During the years of the American Civil War, New Orleans was the largest city among those in the Confederate States of America (CSA). In 1840, New Orleans was home to the largest slave market in the nation. By 1850, it was the nation’s sixth largest city, boasting a population of almost 169,000; the only city in the South with more than 100,000 people. During the Antebellum era, New Orleans was Dixie’s commercial heart, cotton being the number one export, bringing in 50% of the estimated $156 million ($4.2 billion in 2014) in region’s export income; with tobacco and sugar second and third in importance.
On January 22, 1861, Louisiana voted to secede from the Union, with the Secession Convention meeting a week later in New Orleans. During the meeting, an ordinance was passed that would allow Federal employees to maintain their jobs; however, they would now be considered employees of the state of Louisiana. In March, Louisiana joined the CSA and seized the federal mint in an effort to produce coinage for the Confederacy, specifically half-dollars.
With Louisiana now officially a member of the Confederate States of America, New Orleans became the ‘go to’ spot for enlistment of troops, due to the size of its population. The “Washington Artillery” was composed of early responders and later formed the nucleus of the Army of Northern Virginia. In January 1862, the Louisiana Native Guard was formed, composed of free blacks who served the Confederate Army by defending various entrenchments around New Orleans. Ranking Confederate officers who called New Orleans home included Braxton Bragg, P.G.T. Beauregard and Albert G. Blanchard. Harry T. Hays became commander of the infantry brigade that boasted the state’s largest group of Irish-Americans.
Due to her location at the mouth of the Mississippi River, and the vital role she played for the South with respect to obtaining supplies and the sale of goods for revenue, New Orleans was definitely one of the first targets the North sought to capture. It did not take long for the War Department to begin the formation of plans regarding a major attack in an effort to seize control of the city and the all-important port; thereby choking off the fledgling Confederacy’s major source of income and supplies.
Wasting little time, Union leaders gathered in January 1862 and selected Captain David G. Farragut to command the West Gulf Blockading Squadron. Despite numerous difficulties, this group soon moved four heavy ships to the lower Mississippi River, none of which were armored. These ships were surrounded by nineteen smaller vessels, consisting mostly of gunboats, and a flotilla of mortar boats.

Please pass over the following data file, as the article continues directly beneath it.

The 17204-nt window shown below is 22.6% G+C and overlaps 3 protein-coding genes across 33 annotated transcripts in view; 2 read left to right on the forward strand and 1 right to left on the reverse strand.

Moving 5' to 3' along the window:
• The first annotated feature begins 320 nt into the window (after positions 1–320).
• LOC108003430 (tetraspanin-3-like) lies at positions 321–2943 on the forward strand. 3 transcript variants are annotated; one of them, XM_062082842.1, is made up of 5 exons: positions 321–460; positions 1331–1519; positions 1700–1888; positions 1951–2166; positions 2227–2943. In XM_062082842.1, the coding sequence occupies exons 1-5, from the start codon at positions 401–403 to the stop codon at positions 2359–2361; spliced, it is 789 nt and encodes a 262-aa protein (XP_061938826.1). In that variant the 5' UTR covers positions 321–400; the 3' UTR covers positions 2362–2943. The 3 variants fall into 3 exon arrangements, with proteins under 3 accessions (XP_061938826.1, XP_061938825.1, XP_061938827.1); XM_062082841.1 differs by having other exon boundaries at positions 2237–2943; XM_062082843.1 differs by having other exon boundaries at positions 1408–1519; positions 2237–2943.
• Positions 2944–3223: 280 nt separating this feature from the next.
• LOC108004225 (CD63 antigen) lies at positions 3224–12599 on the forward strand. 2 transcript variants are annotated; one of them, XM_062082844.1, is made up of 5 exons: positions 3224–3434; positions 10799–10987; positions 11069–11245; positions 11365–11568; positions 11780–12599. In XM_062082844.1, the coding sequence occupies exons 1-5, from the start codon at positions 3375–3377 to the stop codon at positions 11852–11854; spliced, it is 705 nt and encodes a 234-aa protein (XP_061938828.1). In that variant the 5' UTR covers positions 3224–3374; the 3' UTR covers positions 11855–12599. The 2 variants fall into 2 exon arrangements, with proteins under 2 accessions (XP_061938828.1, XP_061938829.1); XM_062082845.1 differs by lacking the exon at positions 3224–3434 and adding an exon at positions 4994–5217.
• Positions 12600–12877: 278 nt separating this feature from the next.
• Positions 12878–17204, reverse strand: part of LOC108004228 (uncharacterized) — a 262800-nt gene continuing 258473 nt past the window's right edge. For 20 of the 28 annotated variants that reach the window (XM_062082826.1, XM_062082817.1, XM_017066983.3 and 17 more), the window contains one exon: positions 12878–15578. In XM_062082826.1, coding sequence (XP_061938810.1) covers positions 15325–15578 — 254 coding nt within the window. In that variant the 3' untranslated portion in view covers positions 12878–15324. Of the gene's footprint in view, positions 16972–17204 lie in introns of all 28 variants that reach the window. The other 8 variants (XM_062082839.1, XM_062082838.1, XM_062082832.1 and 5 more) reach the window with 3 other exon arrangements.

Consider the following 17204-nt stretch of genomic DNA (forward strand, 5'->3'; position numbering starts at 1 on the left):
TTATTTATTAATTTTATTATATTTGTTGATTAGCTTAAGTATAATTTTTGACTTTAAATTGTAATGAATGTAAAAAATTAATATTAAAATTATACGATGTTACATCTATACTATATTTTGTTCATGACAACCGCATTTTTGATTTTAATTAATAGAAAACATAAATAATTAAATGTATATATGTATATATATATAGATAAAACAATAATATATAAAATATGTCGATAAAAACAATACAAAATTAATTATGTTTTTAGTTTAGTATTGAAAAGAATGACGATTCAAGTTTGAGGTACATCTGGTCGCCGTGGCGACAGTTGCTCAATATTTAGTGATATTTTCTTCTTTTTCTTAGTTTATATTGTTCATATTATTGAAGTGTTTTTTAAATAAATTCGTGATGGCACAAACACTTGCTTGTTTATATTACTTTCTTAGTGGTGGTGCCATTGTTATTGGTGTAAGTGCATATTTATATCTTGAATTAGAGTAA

Two forts provided the Confederacy’s main defense for the lower Mississippi River – Fort St. Philip and Fort Jackson. In addition to the forts were a number of smaller fortifications. Composed of brick and masonry, the forts were armed with smoothbores (cannons) and heavy rifles. A number of gunboats and ironclads composed the Confederate Navy; however, the quantity of these vessels were far outnumbered and outgunned by the fleet belonging to the Union Navy.
Following an elaborate reconnaissance on April 16th, the Union Navy now took up its position south of the forts in preparation for battle. Two days later, the mortar boats opened fire, with the shelling highly accurate. In retaliation, the Confederates were able to sink one of the boats and disable two others. Though Fort Jackson was severely damaged in the process, its defense mechanisms were in no way crippled, despite a second attack the following day.
A boom between the forts proved to be a formidable obstacle for the Union fleet to navigate. It had been created in an effort to detain any vessels under close fire than should attempt to proceed upriver. Despite the efforts of the gunboats to destroy the barrier, little success was reaped. Though the bombardment by the Union Navy continued, it succeeded in disabling only a small percentage of the Confederate guns.
That all changed on April 23rd. That night, Union gunboats Pinola and Itasca charged in and successfully created a gap in the boom. At 2:00 a.m. on April 24, the fleet weighed anchor, with Admiral Farragut aboard a corvette (small warship) named the Hartford leading the charge. A severe conflict at close quarters with the forts quickly ensued and before long, a large portion of the Union fleet maneuvered past the boom.
The following day, Admiral Farragut dropped anchor in front of New Orleans. The bombardment of Forts Jackson and St. Philip continued from the mortar boats, prior to the forts surrendering on April 28th. Soon afterwards, the infantry marched into New Orleans and completed the city’s capture. The fact New Orleans was captured without a battle ensuing within the city itself spared the metropolis the destruction numerous others in the South experienced. As a result, many of the city’s significant structures associated with the Civil War still stand.
When news of the Union’s success reached Jefferson Davis, it was an absolute shock. The capture of the Confederacy’s largest city was both a major turning point in the Civil War, and an incident of international importance.
– – – – –
If you enjoyed this article, please ‘like’ it and subscribe to my site. Thank you.